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January 23, 1996

Edna Frueh raised a question the other day that's been on the minds of many Perry people for some time -- what can we do with our old newspapers? Boy Scouts used to collect them and haul them off to recycling centers as a fund-raising project a few years ago, then folks at Christ Lutheran church took it on. The market got so bad, however, that the work became impractical. Now we hear that the price of newsprint is soaring which makes us wonder if the demand for old papers is correspondingly greater.

At one time a Stillwater recycling firm had a pickup point in Perry for glass bottles, plastic soft drink containers, aluminum and tin cans. They didn't accept newspapers. That service was discontinued some time ago. The city of Stillwater has two collection points within its city limits for recyclables, including newspapers, but it's not always convenient for Perry people to haul this stuff over to the Payne county capital.

I understand the cost of starting up a municipal recycling center in Perry is prohibitive, when the expense of equipment, personnel and all other factors is added up, so we probably cannot hope to see such a service locally. But almost every family in town subscribes to at least two daily newspapers and that generates tons of scrap paper weekly. Wish we had a good recycling place to receive it. Many Perryans are trying to be environmentally sensitive by separating their recyclable trash from the other kind, but the problem is what to do with it after it's separated.

My recent recollection of Ethel L. Johnston jogged the memories of June Ream and Elizabeth Willems with more happy thoughts of that special lady. June recalls that on her daily walks around town, Mrs. Johnston would keep an eye out for what appeared to be needy families.

Spotting one, she would knock at the front door and smilingly ask permission to come in and catch her breath, or to warm herself if it was wintertime. No one would refuse her, and she used those opportunities to look around and make mental notes about special needs - clothes for the children, perhaps food, even furniture.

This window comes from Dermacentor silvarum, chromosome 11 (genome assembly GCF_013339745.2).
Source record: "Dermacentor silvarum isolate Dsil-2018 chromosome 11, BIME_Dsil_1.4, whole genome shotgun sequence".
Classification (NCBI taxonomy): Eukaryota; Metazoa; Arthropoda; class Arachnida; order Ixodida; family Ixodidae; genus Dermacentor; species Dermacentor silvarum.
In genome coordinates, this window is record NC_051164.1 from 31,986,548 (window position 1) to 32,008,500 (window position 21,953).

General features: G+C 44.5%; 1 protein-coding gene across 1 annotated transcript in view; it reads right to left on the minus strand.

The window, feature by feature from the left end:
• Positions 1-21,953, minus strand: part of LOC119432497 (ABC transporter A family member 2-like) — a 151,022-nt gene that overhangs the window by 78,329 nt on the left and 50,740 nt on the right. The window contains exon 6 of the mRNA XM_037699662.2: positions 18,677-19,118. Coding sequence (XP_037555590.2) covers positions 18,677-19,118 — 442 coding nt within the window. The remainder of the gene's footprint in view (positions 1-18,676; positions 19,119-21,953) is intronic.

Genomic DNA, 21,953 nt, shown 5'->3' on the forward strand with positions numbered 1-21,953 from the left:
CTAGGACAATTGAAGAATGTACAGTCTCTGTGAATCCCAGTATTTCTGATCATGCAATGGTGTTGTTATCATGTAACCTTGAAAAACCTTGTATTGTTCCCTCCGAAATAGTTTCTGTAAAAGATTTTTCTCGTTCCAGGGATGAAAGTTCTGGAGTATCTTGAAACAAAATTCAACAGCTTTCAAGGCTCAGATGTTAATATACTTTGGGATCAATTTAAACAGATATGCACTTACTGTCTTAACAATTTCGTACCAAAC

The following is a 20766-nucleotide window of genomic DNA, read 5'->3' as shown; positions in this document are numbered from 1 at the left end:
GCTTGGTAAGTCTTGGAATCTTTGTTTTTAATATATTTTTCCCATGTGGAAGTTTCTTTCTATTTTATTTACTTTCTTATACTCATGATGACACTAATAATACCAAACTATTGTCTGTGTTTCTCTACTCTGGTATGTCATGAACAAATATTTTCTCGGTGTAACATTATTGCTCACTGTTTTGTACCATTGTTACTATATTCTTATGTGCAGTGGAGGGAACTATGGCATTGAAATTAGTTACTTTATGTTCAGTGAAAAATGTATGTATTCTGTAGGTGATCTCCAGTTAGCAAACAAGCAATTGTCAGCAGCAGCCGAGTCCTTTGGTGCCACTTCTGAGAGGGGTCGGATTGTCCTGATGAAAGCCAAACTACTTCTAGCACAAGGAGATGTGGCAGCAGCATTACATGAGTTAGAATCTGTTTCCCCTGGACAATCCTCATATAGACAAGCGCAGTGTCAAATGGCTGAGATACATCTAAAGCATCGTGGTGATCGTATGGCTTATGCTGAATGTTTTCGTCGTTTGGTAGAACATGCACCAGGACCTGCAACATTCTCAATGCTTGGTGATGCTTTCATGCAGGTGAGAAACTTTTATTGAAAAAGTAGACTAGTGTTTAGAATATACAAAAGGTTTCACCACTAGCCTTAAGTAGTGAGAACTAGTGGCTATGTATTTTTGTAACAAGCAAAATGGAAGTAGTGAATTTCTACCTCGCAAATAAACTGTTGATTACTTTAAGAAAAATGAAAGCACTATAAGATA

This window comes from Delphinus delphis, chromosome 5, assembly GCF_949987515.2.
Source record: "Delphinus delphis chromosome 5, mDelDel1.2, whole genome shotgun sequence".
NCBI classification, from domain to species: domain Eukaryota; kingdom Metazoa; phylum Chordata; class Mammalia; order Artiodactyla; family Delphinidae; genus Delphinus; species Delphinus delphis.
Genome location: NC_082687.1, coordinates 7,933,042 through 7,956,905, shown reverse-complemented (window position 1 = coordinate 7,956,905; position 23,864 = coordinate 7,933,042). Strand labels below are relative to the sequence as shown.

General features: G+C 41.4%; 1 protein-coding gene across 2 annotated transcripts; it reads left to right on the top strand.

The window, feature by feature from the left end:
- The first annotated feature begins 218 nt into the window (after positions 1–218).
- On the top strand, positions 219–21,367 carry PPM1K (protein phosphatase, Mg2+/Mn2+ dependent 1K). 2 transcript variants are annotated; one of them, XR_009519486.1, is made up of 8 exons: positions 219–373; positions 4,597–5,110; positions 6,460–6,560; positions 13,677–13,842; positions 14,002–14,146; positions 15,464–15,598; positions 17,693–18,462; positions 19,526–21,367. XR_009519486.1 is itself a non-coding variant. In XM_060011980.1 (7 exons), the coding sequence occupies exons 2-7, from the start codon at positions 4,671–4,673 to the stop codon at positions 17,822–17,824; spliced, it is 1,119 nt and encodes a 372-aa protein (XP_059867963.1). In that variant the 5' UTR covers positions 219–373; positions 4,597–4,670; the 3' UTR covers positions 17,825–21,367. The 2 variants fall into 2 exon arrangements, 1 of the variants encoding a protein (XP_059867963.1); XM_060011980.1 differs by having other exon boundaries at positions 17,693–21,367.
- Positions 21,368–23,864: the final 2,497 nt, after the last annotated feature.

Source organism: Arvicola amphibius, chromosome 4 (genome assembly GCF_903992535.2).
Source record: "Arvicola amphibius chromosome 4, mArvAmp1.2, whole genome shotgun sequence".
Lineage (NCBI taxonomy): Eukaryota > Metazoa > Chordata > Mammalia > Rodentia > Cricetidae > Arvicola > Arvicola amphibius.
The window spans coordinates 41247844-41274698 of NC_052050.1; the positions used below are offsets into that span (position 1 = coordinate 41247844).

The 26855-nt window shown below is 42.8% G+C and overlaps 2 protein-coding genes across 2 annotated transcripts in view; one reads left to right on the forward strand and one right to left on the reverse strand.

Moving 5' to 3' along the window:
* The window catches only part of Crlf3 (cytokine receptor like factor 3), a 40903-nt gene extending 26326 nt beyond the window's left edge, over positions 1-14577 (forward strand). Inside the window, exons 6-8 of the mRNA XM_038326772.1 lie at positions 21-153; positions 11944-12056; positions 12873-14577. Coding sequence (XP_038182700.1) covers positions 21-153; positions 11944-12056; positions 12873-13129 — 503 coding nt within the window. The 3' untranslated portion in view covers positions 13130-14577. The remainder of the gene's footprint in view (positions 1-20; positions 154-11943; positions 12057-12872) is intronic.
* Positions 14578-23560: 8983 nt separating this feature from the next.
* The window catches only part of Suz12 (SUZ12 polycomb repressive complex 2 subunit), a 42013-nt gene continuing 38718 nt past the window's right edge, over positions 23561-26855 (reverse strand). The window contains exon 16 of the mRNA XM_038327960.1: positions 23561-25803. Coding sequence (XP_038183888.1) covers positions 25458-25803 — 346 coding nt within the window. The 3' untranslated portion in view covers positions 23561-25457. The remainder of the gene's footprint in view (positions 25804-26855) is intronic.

She had an arrangement with Jack and Hazel Smith who operated Smith's Variety Store on the east side of the square. Jack would call Mrs. Johnston any time he had extra candy for Christmas, Valentine's Day, Halloween or other occasions, and she would go down to the store to claim it, bringing along several Boy Scouts. She divided up the goodies for each of the families she knew about and instructed the Scouts to deliver them as gifts from Smith's Variety Store. Clothing, furniture and other needs were secured from the Red Cross or others who had them. It was one of the many ways she served the needs of deserving Perry citizens.

Elizabeth remembers going on nature walks with Mrs. Johnston. "We would turn over every rock we came across in search of centipedes, snakes or scorpions, whatever happened to be there," Elizabeth recalls. "Ethel L. told about each species as we came across them, and to this day I give her credit for the fact that I have no fear of those creepy little things."

Because of those explanations, Ethel L.'s youthful nature hikers lost their dread of such creatures and learned to appreciate the wonders and the marvels of the world about them. "She was indeed one of a kind," Elizabeth says.